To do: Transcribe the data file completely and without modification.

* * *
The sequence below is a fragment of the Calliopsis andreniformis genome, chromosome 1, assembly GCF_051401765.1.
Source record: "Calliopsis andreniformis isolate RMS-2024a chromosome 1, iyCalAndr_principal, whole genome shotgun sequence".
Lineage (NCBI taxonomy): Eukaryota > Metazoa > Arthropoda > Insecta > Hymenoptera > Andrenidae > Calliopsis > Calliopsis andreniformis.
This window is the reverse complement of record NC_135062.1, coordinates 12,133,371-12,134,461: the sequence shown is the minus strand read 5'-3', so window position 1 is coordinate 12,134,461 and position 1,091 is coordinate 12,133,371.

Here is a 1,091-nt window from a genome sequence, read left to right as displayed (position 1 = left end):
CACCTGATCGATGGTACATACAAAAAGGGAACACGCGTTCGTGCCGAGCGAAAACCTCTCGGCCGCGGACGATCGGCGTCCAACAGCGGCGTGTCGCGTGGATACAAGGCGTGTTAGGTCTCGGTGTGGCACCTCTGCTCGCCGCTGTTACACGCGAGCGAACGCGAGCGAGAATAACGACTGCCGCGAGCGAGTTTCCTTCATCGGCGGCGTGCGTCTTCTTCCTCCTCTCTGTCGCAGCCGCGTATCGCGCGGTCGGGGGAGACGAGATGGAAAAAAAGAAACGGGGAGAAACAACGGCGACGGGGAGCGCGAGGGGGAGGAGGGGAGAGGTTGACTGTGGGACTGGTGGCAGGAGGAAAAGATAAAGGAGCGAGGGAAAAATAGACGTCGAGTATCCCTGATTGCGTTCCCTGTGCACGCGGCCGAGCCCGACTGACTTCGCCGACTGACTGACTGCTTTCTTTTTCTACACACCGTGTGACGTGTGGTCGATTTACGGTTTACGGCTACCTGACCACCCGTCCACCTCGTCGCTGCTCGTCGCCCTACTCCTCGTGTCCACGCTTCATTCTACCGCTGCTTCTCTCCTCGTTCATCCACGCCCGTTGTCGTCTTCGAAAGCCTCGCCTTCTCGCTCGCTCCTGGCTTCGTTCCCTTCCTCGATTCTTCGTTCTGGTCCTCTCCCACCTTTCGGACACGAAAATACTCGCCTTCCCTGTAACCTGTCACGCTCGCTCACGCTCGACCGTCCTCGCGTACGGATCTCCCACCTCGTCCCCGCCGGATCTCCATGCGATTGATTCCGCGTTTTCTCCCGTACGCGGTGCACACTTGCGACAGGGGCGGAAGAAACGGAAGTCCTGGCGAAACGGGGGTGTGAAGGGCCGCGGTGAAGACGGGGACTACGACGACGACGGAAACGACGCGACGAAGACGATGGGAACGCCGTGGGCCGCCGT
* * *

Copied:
The sequence below is a fragment of the Calliopsis andreniformis genome, chromosome 1, assembly GCF_051401765.1.
Source record: "Calliopsis andreniformis isolate RMS-2024a chromosome 1, iyCalAndr_principal, whole genome shotgun sequence".
Lineage (NCBI taxonomy): Eukaryota > Metazoa > Arthropoda > Insecta > Hymenoptera > Andrenidae > Calliopsis > Calliopsis andreniformis.
This window is the reverse complement of record NC_135062.1, coordinates 12,133,371-12,134,461: the sequence shown is the minus strand read 5'-3', so window position 1 is coordinate 12,134,461 and position 1,091 is coordinate 12,133,371.

Here is a 1,091-nt window from a genome sequence, read left to right as displayed (position 1 = left end):
CACCTGATCGATGGTACATACAAAAAGGGAACACGCGTTCGTGCCGAGCGAAAACCTCTCGGCCGCGGACGATCGGCGTCCAACAGCGGCGTGTCGCGTGGATACAAGGCGTGTTAGGTCTCGGTGTGGCACCTCTGCTCGCCGCTGTTACACGCGAGCGAACGCGAGCGAGAATAACGACTGCCGCGAGCGAGTTTCCTTCATCGGCGGCGTGCGTCTTCTTCCTCCTCTCTGTCGCAGCCGCGTATCGCGCGGTCGGGGGAGACGAGATGGAAAAAAAGAAACGGGGAGAAACAACGGCGACGGGGAGCGCGAGGGGGAGGAGGGGAGAGGTTGACTGTGGGACTGGTGGCAGGAGGAAAAGATAAAGGAGCGAGGGAAAAATAGACGTCGAGTATCCCTGATTGCGTTCCCTGTGCACGCGGCCGAGCCCGACTGACTTCGCCGACTGACTGACTGCTTTCTTTTTCTACACACCGTGTGACGTGTGGTCGATTTACGGTTTACGGCTACCTGACCACCCGTCCACCTCGTCGCTGCTCGTCGCCCTACTCCTCGTGTCCACGCTTCATTCTACCGCTGCTTCTCTCCTCGTTCATCCACGCCCGTTGTCGTCTTCGAAAGCCTCGCCTTCTCGCTCGCTCCTGGCTTCGTTCCCTTCCTCGATTCTTCGTTCTGGTCCTCTCCCACCTTTCGGACACGAAAATACTCGCCTTCCCTGTAACCTGTCACGCTCGCTCACGCTCGACCGTCCTCGCGTACGGATCTCCCACCTCGTCCCCGCCGGATCTCCATGCGATTGATTCCGCGTTTTCTCCCGTACGCGGTGCACACTTGCGACAGGGGCGGAAGAAACGGAAGTCCTGGCGAAACGGGGGTGTGAAGGGCCGCGGTGAAGACGGGGACTACGACGACGACGGAAACGACGCGACGAAGACGATGGGAACGCCGTGGGCCGCCGT